It's ridiculously cold (13 degrees) and snowy today. We only got an inch or so here, but appparently they're getting harder hit closer to the mountains, so I may not be going to the barn today.
But my thoughts are never far from my horse, so despite being all wrapped up in blankets and a bathrobe on the couch, I've been pondering certain subjects. Foremost on my mind (considering the weather) is how easy it has been to blanket Panama since I moved him.
For those of you who didn't follow my blog last winter, Panama developed a fear of his blankets that lasted consistently all through the winter — despite having been blanketed the winter before with no problems. In fact, two years ago he could be blanketed while standing in his stall, untied, and he had no problems with it at all.
Last winter was a different story. I moved him in October to a quiet residential horse property — the same one I left in a hurry this
October, because of problems ranging from the owner's chronic drinking to part of the property being foreclosed on.
Anyway, from the very beginning Panama wouldn't let this guy halter or blanket him. He tried the first time, and couldn't, so I had to come over and do it. Panama was so worked up that he ran from me
for an hour before he'd let me catch him.
Always after that, he had a fear of the blanket. I had to tie him up every time I put it on or took it off. When I brought the blanket over to where he was tied, if I didn't bundle it up in my arms to be as small and nonthreatening as possible, he would pull back and struggle to free himself. And when I took it off, he would tense up, hump his back, and then explode to the side to get out from under it sooner.
After moving Panama to the new place this fall, he behaved similarly the very first time I blanketed him... but only that time. Ever since, he has been perfectly fine with the blanket. I can toss it over his back without scaring him. (He was scared the first time he heard the buckles hit the wall by accident, but after the first time he was okay with that too.) I can pull it off without worrying about him losing his sh*t. It's like last winter never even happened.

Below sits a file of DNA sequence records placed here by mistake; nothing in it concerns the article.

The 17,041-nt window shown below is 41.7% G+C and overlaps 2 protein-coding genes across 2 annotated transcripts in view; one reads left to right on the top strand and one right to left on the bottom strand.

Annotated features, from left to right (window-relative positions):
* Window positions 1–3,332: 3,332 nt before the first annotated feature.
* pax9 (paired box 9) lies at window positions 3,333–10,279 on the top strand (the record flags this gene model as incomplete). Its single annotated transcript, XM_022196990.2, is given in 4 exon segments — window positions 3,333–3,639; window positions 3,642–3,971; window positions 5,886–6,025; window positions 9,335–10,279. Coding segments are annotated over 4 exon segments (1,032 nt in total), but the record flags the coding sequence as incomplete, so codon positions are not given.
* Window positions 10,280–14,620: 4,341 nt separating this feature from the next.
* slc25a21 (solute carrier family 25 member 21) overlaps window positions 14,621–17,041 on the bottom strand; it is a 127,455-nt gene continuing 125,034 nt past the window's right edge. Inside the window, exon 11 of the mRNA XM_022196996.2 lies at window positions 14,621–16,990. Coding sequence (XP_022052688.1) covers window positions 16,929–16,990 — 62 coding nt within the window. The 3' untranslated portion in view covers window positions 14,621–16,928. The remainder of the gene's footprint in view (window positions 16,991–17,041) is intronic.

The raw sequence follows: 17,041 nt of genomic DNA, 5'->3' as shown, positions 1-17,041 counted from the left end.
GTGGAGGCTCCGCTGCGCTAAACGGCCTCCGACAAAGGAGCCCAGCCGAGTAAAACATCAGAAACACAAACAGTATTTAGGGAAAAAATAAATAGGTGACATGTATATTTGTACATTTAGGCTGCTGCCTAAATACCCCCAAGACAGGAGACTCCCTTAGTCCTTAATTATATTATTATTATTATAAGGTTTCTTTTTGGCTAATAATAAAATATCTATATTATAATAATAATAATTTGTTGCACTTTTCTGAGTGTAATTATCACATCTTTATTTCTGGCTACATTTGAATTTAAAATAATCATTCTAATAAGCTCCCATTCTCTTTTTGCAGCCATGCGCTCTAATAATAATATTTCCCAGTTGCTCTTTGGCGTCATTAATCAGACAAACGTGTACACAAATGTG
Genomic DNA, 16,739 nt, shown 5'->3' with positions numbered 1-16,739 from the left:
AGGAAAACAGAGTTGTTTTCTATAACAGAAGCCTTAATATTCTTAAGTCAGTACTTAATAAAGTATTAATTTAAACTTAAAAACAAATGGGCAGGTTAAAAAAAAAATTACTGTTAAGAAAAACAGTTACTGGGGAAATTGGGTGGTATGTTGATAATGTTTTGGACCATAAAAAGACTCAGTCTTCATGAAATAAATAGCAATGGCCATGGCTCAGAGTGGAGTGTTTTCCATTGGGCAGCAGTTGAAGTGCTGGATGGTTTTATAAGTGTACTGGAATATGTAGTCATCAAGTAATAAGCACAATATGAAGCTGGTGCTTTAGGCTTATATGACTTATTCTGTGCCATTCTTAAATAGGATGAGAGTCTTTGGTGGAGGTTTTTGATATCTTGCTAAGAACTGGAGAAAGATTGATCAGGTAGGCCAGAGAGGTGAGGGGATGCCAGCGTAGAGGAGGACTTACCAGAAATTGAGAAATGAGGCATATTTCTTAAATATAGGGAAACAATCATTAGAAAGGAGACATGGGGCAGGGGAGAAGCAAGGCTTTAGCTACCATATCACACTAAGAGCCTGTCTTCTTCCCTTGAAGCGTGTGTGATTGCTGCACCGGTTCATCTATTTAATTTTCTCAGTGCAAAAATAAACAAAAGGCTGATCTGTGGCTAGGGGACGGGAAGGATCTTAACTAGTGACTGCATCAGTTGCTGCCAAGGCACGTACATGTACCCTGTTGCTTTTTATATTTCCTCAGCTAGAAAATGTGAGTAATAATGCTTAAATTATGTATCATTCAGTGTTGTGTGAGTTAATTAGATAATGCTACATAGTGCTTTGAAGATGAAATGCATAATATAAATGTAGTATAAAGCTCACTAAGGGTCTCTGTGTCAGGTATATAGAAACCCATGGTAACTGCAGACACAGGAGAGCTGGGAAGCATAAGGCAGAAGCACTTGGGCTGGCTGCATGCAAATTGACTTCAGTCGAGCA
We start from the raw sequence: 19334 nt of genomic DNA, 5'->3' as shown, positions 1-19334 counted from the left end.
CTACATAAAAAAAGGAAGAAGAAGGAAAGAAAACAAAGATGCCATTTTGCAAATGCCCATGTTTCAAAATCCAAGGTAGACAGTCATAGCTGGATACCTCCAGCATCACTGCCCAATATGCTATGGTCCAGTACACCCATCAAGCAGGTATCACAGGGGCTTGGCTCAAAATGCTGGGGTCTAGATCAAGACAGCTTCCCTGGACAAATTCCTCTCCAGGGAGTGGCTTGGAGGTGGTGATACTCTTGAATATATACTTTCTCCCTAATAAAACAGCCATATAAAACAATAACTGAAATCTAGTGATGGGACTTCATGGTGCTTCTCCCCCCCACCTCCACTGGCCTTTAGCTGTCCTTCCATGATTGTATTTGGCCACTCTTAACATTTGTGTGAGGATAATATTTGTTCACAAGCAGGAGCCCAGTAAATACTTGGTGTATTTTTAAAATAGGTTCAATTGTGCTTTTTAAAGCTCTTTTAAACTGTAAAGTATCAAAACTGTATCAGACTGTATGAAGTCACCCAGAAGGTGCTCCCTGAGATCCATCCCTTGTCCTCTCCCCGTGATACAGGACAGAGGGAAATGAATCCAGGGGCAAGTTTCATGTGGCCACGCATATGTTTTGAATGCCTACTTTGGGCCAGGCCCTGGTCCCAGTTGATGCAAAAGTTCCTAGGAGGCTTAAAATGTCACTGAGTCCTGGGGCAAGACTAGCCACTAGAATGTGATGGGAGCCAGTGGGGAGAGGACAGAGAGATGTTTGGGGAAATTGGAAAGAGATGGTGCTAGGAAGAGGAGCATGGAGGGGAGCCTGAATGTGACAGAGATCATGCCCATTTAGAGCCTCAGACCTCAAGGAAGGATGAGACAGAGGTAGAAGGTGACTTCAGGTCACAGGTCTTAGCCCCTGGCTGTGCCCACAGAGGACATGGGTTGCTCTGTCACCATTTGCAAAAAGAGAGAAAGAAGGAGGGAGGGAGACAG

I knew at the time that he was probably sensing something about Rick — whether that he wasn't a horse person, or that he drank too much, I don't know. But Panama doesn't often dislike someone, so I should have taken it more seriously than I did. (The only other time he has outright disliked someone, there is also a question as to whether it was based on personality or the smell of beer.)
I've come to suspect that even after I told the owner not to try blanketing or unblanketing Panama, that I would do it, he continued to attempt it on a regular basis. I know of a few instances, because once or twice he successful managed to remove Panama's blanket, and called to tell me so (much to my dismay). But I now suspect he was attempting it regularly, and the only times I actually heard about were the few times he was successful.
My other reason for thinking he was still trying to blanket/unblanket Panama was that he seemed to feel rather... unmanned (for lack of a better word) by Panama's refusal to let him catch him. He would do silly things like stand next to Panama when he was eating his grain
and "hold up" his leg when he lifted it — something he always does when eating grain — as if to prove to himself (and me) that Panama trusted him. Or he would make a show of walking up to Panama when he was eating his hay, and saying, "See? He trusts me."
I know hindsight is always 20/20, but it's clear now that Panama was telling me something and I completely missed it. He was telling me he didn't feel safe there, at least regarding blanketing, and perhaps regarding other things as well. I'll never know exactly what went on at that place when I wasn't around, but next time friendly Panama lets it be known that he doesn't like someone, I'll know to listen!
Labels: horse behavior